PS I have missed the birds; thank you for this view – he’s so precious.

  14. thereseb says:

    Happy birthday, Father. I assume you will be counting the days now to the opportunity to obtain your baptismal indulgence.

  15. Supertradmom says:

    Happy Birthday Late, Father. I am sorry I missed it.

    As to Dante translations, I had an excellent class from an Italian professor at the graduate level many years ago at Notre Dame,(cry, sniffle for a lost university),and he claimed that the Dorothy Sayers translation was the most inaccurate, while the Ciardi and Sinclair were what we used in class, which was presented in Italian and English. I hear the Ciaran c
    Carson Inferno is good, but I have not read it.

  16. Supertradmom says:

    Apologies for the horrible typing, as I am trying to keep cats out of the chicken I am cooking while typing at the same time…doesn’t work…

  17. John UK says:

    A belated Happy Birthday from the U.K. Ad Multos Annos!

    Ahh.. The NEH {New English Hymnal]
    Great selection of tunes, including much plainsong. esoecially the office hymns and sequences, and the “Liturgical Section” nos.501 onwards, which includes The Advent Prose and Antiphons, The Reproaches, and the Russian Kontakion.
    I do not know if you have the printed copy, but beware the “and Editors” appearing against an author’s or translator’s name, which gives away a variation from the older words or translations to be found in the original English Hymnal. Smaller variations are indicated by an obelus or double-obelus against the name.Sometimes a verse or more of the original is omitted.

    With that small caveat, it remains one of the best hymn-books around today. No concessions to Bishop Trautman, I fear… see no.377 for a definition of ineffable, and for its use in a hymn, see 433!!
    And yet, the majestic translations here of the Office Hymns and Sequences by Coffin, Chandler, Neale, Riley,and others are, presumably, a demonstration of the “dynamic equivalence” method of translation, for word for would no longer fit the metre. But they maintain a fidelity to the Latin original, or in the words of this blog “A smoother translation”.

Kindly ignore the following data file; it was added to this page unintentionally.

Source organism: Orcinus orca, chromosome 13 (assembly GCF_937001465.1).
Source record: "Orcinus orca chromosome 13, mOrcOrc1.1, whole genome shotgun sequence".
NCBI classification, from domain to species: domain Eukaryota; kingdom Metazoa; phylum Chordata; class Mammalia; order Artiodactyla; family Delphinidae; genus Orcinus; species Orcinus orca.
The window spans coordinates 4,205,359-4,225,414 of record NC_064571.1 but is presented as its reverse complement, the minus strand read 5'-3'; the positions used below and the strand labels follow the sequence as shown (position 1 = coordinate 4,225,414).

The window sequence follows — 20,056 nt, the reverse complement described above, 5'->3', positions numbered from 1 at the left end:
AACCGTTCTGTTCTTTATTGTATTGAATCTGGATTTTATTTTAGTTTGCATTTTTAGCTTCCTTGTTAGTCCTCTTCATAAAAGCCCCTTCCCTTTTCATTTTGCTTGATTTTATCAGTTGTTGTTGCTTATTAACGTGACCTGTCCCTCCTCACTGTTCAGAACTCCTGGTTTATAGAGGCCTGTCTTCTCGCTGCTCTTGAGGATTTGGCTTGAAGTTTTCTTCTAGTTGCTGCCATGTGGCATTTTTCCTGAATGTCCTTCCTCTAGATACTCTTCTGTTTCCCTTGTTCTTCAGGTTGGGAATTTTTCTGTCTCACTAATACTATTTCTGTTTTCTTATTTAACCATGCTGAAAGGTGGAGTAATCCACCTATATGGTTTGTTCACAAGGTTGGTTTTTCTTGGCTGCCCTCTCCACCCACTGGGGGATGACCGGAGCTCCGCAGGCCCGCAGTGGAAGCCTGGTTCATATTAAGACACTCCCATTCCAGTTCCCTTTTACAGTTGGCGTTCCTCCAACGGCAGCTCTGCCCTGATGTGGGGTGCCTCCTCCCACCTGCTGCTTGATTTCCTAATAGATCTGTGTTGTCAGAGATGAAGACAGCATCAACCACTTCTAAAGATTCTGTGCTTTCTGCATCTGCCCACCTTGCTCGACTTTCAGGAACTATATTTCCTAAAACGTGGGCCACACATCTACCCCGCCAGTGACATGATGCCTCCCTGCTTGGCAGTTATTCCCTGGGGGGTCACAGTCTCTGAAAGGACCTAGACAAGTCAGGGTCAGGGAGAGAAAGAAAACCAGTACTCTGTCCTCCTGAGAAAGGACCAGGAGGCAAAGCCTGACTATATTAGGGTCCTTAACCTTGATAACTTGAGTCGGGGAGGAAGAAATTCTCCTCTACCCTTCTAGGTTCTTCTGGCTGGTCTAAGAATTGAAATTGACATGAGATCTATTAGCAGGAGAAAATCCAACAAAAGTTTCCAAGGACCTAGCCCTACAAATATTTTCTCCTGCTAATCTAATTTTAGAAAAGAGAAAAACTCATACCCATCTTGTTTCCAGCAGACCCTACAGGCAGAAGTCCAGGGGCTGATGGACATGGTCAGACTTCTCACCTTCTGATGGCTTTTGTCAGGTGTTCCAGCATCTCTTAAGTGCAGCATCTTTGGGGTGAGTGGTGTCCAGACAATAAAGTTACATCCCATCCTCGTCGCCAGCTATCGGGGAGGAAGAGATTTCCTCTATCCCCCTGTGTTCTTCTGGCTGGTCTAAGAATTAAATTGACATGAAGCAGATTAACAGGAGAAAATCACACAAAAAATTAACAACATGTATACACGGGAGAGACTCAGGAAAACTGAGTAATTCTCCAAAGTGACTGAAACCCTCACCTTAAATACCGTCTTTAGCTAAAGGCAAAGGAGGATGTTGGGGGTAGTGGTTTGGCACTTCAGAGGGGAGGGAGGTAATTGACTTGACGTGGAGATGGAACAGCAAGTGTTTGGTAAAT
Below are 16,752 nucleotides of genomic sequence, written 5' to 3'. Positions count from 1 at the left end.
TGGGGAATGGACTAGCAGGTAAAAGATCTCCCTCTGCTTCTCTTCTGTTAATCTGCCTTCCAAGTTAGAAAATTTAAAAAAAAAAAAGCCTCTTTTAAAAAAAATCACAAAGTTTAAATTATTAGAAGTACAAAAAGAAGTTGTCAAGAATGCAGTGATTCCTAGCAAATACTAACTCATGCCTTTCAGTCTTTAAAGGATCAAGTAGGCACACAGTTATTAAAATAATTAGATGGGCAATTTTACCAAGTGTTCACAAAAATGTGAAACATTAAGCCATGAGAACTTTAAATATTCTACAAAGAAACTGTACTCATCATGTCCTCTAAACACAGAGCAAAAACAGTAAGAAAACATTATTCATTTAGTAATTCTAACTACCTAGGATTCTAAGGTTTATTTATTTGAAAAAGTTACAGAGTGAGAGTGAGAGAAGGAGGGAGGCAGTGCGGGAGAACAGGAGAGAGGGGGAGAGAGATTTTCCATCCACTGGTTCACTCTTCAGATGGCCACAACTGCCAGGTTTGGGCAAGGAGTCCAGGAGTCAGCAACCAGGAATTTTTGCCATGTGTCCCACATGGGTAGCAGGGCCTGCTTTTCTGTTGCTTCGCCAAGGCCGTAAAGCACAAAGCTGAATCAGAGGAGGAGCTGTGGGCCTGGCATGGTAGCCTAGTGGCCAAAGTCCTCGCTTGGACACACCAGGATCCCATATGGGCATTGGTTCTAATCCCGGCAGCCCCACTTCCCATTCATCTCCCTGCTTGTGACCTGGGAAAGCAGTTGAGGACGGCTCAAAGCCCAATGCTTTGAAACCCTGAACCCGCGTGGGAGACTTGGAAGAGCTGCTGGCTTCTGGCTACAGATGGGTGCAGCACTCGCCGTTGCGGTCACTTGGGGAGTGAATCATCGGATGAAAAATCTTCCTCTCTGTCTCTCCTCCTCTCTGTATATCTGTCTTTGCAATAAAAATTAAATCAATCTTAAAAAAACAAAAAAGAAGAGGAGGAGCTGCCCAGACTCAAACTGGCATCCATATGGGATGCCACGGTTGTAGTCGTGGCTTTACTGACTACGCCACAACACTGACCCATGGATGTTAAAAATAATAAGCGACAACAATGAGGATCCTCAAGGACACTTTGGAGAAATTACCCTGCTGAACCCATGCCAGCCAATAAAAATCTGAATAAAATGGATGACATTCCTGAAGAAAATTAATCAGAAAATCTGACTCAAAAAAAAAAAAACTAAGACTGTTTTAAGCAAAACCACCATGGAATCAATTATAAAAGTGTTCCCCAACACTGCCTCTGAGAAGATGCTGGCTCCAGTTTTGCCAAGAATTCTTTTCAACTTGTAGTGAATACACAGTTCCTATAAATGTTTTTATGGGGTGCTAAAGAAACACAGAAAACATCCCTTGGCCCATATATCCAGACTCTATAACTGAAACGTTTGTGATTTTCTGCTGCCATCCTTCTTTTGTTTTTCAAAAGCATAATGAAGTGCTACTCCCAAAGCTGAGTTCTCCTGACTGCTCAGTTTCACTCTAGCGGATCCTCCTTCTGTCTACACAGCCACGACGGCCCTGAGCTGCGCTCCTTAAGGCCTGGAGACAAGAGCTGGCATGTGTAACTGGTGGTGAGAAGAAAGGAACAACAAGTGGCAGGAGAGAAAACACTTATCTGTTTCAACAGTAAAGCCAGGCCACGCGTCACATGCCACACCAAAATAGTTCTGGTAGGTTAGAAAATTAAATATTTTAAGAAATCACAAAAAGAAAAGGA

Contra, Bishop Trautman, too, is the amazing breadth of knowledge of the Bible and Christian theology needed to fully appreciate the meanings of many of the hymns, which constantly hammer home the great truths of the Faith.
    Look, for example, not just at the hymns of Aquinas on the Eucharistic mystery: Pange lingua [268], Verbusm supernum prodiens [269], or Lauda Sion [521]but also Chatterton Dix’s Alleluya, sing to Jesus [271], or Bourne’s Lord, enthroned in heavenly splendour [296]. The seventeenth century Thomas Ken’s great hymn on the Assumption..182. The biblical knowledge needed to appreciate Oliver’s The God of Abraham Praise [148]…..

    But the topic of good and bad hymns, and the value of hymns, is a whole new topic.

    Enjoy, dear father, your natal day, and enjoy the CD.

    Best wishes,
    John U.K.

  18. Melody says:

    Happy Birthday Father!

    Hm, I wonder how to say that in Latin?

  19. Rouxfus says:

    I picked up in their remainder book section a wonderful hardbound edition of the Divine Comedy – a single volume (which helps the reader appreciate the complete arc) in a large coffee-table sized format with Longfellow’s poetic translation of the text along with August Doré’s classic engraved illustrations:
    HERE.

    You might find it cheaper in the bargain books section of a local barnes and noble, but $16.18 (the price is related to the golden mean) ain’t bad for such a beautiful and high quality hardbound classic.

  20. Many happy returns!

    I have ‘em all – all the translations mentioned so far – plus the good recent Mark Musa version. I’m blogging my way through the whole thing in the Esolen translation in preparation for teaching a Dante course next academic year – come take a look!

    I’m enjoying the verse translation, and Esolen’s notes are quite Catholic – and usually very helpful. I have my differences, of course, but no one so great as Dante could call forth otherwise. Here’s a weirdness, though – have you ever seen an Inferno published without a diagram of Hell??

  21. Singing Mum says:

    Happy Birthday, Father Z!
    So glad you like the chickadees. That’s my husband’s nickname for me. :)

  22. LarryD says:

    Happy Birthday, Fr! I hope you had a slavishly decorated cake to celebrate!

  23. Larry: No cake. I did, however, have some oatmeal in the morning.